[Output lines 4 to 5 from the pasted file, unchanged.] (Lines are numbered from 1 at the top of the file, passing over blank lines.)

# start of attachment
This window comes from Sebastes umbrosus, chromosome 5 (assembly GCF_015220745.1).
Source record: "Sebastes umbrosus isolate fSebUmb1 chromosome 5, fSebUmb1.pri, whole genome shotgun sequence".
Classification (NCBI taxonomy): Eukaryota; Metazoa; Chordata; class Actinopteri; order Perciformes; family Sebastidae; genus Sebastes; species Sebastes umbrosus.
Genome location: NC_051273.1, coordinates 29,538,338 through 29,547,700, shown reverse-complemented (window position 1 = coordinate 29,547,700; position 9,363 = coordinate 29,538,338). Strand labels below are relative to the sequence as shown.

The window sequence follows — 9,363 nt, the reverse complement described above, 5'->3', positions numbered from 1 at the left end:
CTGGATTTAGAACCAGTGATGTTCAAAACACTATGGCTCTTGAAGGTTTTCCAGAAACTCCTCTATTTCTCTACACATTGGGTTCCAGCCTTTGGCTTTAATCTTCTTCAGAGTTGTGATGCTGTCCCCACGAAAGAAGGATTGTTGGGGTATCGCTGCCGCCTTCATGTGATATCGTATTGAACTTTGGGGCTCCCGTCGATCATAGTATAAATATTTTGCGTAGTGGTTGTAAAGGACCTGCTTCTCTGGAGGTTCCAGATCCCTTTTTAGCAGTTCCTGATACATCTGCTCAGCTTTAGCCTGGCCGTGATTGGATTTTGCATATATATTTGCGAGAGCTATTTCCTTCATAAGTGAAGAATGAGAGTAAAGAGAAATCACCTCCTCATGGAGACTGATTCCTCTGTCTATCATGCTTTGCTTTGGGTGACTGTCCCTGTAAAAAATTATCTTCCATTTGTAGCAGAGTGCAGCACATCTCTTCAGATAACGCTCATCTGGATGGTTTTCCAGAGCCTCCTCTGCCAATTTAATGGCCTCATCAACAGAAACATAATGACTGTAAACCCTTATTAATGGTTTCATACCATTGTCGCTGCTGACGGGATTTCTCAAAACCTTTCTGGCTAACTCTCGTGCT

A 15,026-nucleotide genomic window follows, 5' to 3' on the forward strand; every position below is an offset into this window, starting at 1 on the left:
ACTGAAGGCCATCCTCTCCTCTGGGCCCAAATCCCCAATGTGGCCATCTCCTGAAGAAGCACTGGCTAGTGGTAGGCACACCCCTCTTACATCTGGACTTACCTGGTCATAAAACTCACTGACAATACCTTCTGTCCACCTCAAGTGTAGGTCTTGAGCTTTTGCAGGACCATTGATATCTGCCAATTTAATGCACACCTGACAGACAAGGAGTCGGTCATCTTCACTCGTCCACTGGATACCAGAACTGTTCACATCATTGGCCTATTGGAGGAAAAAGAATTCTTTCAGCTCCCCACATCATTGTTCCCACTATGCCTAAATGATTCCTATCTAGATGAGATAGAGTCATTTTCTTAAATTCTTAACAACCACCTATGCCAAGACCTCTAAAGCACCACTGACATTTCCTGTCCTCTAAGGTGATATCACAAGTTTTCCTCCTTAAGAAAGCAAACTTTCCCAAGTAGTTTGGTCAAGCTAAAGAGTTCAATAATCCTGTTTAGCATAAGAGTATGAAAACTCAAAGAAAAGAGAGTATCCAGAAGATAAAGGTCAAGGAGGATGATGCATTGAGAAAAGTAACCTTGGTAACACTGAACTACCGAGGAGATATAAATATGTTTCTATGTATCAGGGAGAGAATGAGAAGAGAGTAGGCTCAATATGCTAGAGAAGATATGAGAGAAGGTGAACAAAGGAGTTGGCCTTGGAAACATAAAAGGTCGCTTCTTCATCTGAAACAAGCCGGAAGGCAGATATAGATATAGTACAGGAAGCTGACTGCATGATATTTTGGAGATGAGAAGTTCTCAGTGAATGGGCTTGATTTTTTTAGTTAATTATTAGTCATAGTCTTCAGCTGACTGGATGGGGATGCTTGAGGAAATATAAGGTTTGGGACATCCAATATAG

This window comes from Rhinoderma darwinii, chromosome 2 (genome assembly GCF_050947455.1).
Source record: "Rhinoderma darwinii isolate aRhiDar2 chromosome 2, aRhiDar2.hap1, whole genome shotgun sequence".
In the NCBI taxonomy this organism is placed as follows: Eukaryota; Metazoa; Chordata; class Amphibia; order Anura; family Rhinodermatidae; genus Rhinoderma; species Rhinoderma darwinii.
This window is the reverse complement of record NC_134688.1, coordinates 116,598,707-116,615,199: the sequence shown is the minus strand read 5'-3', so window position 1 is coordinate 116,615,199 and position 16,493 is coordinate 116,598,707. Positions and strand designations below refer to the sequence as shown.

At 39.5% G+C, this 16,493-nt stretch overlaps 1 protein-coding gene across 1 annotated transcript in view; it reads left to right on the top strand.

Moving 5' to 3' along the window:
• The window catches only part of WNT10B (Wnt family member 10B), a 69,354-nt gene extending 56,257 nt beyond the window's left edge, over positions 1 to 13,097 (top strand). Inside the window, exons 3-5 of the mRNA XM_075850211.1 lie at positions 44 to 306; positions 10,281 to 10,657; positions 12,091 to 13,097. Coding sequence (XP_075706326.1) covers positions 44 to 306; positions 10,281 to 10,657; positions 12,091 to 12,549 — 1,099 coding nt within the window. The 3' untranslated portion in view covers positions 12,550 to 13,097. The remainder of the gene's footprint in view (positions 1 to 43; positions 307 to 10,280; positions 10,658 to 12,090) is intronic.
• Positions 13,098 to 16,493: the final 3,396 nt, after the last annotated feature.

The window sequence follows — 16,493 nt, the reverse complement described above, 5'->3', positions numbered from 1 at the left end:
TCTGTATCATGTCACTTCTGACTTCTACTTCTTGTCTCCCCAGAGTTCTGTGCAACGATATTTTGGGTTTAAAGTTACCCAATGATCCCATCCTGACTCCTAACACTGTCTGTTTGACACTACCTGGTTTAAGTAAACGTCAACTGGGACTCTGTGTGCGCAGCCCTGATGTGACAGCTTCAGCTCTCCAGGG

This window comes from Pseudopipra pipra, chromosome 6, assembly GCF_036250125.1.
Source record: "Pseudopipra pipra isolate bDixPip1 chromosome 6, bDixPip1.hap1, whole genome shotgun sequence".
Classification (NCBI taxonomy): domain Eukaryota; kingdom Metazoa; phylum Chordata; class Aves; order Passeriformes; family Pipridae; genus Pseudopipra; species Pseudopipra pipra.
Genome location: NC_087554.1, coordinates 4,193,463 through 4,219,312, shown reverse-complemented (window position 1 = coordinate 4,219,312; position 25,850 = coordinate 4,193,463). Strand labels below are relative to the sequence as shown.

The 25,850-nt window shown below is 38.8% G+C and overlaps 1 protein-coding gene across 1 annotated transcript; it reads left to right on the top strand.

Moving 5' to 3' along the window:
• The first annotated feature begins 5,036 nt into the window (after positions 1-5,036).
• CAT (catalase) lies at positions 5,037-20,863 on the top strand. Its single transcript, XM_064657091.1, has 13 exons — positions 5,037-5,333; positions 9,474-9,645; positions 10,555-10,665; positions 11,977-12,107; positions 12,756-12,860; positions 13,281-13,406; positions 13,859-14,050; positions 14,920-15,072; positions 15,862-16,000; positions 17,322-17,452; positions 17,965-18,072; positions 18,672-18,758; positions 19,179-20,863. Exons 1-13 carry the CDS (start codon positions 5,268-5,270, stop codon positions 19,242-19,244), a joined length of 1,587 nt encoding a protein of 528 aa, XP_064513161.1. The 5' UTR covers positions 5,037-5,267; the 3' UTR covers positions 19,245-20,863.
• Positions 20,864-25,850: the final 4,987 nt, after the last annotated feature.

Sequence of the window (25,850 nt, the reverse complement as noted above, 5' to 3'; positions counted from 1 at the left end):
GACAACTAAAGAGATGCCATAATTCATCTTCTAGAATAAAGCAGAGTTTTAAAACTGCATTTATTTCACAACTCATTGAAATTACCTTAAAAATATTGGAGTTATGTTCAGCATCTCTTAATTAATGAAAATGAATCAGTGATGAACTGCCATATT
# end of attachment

Genome location: NC_051273.1, coordinates 29,538,338 through 29,547,700, shown reverse-complemented (window position 1 = coordinate 29,547,700; position 9,363 = coordinate 29,538,338). Strand labels below are relative to the sequence as shown.

The window sequence follows — 9,363 nt, the reverse complement described above, 5'->3', positions numbered from 1 at the left end: